It’s amazing to see just how far dental materials have come in a short amount of time. Lets take a look back at the evolution of these materials.
In the early 1980s, there was a resurgence of interest in the 1960s science fiction television series Star Trek. Movies were made featuring the original cast, who continued the adventures of the crew on the Starship Enterprise.
I’m not sure which it was, but in one of those movies the crew had traveled back in time to the early 1980s, allowing the action to take place in the time period that it was actually filmed, instead of the far-flung future. One of the scenes stuck with me. The crew somehow ends up in a Los Angeles, California, hospital. They are keeping the fact that they are from the future a secret. Dr “Bones” McCoy, played by DeForest Kelley, sees an older female patient in the hospital. She is weak and dying from kidney failure. He looks around and, making sure no one can see, gives her a pill. Later in the movie, we see this lady who is now highly energetic and all smiles, proclaiming, “The doctor gave me a pill and I grew a new kidney!”
The theater burst into laughter and applause. It was a great example of how progress in health care can change things. More importantly, I felt it showed that what we think of today as state of the art can be viewed as archaic and sometimes even barbaric when viewed through the lens of the future.
Although it isn’t possible yet, I can see a similar story in dentistry at some point in the, hopefully, not too distant future. Our knowledge of stem cells and genetics one day may allow a doctor to extract tooth #19, and then, instead of placing grafting material in the socket, the assistant will hand the doctor some material in a syringe that is marked “Tooth #19.” The doctor will express the material into the socket, close it in some way that the material stays put, and in a short amount of time a new tooth #19 will grow.
That’s still a dream, but so was the idea of carrying a computer in your pocket that had access to the sum total of all human knowledge.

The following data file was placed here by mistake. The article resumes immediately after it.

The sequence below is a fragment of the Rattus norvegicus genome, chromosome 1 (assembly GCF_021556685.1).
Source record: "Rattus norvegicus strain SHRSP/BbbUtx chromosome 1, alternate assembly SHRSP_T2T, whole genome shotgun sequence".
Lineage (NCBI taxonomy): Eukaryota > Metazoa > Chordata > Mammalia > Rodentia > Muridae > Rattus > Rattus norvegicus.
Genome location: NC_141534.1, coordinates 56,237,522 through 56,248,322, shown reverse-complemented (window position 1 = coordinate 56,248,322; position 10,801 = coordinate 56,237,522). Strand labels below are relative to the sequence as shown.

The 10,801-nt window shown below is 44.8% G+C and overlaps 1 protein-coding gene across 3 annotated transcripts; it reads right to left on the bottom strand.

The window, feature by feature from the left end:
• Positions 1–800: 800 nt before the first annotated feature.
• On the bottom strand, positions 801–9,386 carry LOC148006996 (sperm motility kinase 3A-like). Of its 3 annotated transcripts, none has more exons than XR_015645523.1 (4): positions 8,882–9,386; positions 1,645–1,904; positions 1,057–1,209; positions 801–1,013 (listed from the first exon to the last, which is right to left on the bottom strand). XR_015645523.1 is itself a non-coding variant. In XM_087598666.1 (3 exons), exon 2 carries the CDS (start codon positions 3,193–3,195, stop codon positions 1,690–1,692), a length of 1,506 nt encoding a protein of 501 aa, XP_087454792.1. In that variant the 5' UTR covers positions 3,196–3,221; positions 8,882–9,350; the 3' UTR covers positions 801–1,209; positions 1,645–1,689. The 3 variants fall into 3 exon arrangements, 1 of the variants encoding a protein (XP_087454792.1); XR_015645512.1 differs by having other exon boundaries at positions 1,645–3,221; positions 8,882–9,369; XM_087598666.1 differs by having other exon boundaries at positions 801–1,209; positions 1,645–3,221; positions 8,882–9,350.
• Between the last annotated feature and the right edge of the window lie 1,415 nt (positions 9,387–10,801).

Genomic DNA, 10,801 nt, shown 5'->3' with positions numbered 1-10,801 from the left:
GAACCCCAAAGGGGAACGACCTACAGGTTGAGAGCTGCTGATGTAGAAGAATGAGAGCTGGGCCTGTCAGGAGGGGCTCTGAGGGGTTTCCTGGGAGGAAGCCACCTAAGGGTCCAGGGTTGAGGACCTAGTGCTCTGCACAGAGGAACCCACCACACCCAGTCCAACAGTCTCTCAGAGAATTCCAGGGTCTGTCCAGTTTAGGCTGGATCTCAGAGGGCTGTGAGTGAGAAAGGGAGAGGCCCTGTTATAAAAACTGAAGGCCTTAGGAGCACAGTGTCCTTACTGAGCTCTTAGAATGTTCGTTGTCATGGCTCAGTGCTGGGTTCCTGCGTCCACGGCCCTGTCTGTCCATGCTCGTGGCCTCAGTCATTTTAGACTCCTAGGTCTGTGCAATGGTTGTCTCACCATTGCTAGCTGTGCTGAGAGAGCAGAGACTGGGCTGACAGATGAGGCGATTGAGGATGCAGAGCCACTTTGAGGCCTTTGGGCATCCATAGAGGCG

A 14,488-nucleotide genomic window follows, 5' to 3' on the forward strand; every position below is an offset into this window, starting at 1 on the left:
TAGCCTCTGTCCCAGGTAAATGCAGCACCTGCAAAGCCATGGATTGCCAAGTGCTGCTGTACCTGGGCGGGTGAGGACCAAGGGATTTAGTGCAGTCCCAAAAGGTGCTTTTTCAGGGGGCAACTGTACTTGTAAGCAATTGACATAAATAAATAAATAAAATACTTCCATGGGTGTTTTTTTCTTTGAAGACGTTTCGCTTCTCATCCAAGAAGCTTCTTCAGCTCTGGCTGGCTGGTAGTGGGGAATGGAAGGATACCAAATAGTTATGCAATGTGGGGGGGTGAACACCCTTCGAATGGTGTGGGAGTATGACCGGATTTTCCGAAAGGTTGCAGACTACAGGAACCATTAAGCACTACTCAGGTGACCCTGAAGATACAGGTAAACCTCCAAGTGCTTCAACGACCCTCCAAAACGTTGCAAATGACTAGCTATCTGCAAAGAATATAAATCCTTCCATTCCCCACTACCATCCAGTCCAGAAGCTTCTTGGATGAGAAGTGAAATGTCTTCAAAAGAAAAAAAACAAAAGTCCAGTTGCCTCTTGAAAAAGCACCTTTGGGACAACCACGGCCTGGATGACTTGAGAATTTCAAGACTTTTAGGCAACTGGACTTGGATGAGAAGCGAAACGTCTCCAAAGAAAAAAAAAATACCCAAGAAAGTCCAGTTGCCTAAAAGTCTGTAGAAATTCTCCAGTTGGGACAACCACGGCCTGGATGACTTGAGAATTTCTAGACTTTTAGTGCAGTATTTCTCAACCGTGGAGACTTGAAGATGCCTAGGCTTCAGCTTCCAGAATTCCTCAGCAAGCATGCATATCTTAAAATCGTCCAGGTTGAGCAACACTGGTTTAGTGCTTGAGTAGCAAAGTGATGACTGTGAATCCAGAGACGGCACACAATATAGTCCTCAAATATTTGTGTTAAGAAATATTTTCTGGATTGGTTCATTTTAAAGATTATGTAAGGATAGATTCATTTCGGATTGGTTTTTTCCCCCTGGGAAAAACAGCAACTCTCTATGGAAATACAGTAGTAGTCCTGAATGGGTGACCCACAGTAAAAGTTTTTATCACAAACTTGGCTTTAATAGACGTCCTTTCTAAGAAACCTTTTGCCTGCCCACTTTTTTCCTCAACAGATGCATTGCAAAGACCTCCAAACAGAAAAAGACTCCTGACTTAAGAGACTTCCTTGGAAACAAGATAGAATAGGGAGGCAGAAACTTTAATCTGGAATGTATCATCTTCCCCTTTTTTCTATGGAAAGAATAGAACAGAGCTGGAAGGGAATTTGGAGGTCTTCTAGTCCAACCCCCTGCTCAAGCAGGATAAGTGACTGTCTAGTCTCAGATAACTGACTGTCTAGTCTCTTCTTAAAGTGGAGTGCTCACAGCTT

Since about 2010 the profession has seen incredible progress in bioactive materials that are greatly changing the treatment we render and the results we achieve. I frequently tell my patients, “Dentistry is really amazing, but I cannot make anything better than what was installed at the factory.” Sometimes we fall victim to our own success. Patients will present with a problem and think that it is a simple matter to put them back together “better than ever.” That’s a tall order. However, often we also don’t give ourselves enough credit for the amazing things we are capable of as a profession.
One of the first and most popular bioactive materials was calcium hydroxide, which was used in bases and liners. In the definition of bioactive, it worked. The material was placed into an area of a prep that was deeper and therefore closer to the pulp. In the days when it first came to market, the most common and preferred restorative material was amalgam. Being that it was metal, it had the unpleasant tendency of transferring the sensation of cold very easily. Deeper preps tend to cause sensitivity for a variety of reasons, but 2 of the most common were reducing/removing the amount of insulating tooth structure and causing pulpal inflammation from the process of removing the caries.
When you combined those 2 situations with the thermal conductivity of metal, this meant that a deeper restoration was almost guaranteed to cause postoperative sensitivity. To the rescue came calcium hydroxide. Not being metallic, it had the benefit of providing a noncold transferring layer of insulation between the metal restoration and the pulp. It also had the benefit of being antibacterial, as well as the ability to stimulate secondary dentin formation in proximity to the pulp. At the time, it was a tremendous help in restorative procedures.
As I’ve said here many times, one of the best things about science and technology is that progress is always happening. That means that often even small bits of improvement can have some pretty profound results. So it is with calcium hydroxide.
The material was an easy product to apply. You simply mixed 2 pastes, picked up some of the material (which was a fairly high viscosity “goo”) with a placement instrument, and dabbed it onto/into the area of need. You could affect the set time a bit by adjusting the proportions of base and catalyst as well as by mixing, but the set was unpredictable. Often doctors didn’t wait for the material to set and would go straight to placing the amalgam directly over it. A setting time between 2.5 and 5.5 minutes simply was too long for most procedures.